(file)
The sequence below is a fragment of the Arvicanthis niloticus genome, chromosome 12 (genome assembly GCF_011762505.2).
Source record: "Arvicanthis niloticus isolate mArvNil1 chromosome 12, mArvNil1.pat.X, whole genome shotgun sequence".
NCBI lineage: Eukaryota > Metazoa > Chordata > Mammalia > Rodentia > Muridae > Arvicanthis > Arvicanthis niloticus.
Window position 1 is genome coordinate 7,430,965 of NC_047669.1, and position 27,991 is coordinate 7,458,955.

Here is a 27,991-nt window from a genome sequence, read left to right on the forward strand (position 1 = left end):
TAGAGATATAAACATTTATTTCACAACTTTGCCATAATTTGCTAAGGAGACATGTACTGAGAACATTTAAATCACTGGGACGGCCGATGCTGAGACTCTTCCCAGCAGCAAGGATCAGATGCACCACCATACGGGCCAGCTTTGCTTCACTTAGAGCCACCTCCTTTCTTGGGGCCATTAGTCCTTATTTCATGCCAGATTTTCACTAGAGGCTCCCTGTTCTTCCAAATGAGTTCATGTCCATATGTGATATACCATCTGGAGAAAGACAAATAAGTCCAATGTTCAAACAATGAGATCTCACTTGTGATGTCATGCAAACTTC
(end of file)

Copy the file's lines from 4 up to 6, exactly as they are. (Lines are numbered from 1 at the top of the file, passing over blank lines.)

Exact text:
Window position 1 is genome coordinate 7,430,965 of NC_047669.1, and position 27,991 is coordinate 7,458,955.

Here is a 27,991-nt window from a genome sequence, read left to right on the forward strand (position 1 = left end):
TAGAGATATAAACATTTATTTCACAACTTTGCCATAATTTGCTAAGGAGACATGTACTGAGAACATTTAAATCACTGGGACGGCCGATGCTGAGACTCTTCCCAGCAGCAAGGATCAGATGCACCACCATACGGGCCAGCTTTGCTTCACTTAGAGCCACCTCCTTTCTTGGGGCCATTAGTCCTTATTTCATGCCAGATTTTCACTAGAGGCTCCCTGTTCTTCCAAATGAGTTCATGTCCATATGTGATATACCATCTGGAGAAAGACAAATAAGTCCAATGTTCAAACAATGAGATCTCACTTGTGATGTCATGCAAACTTC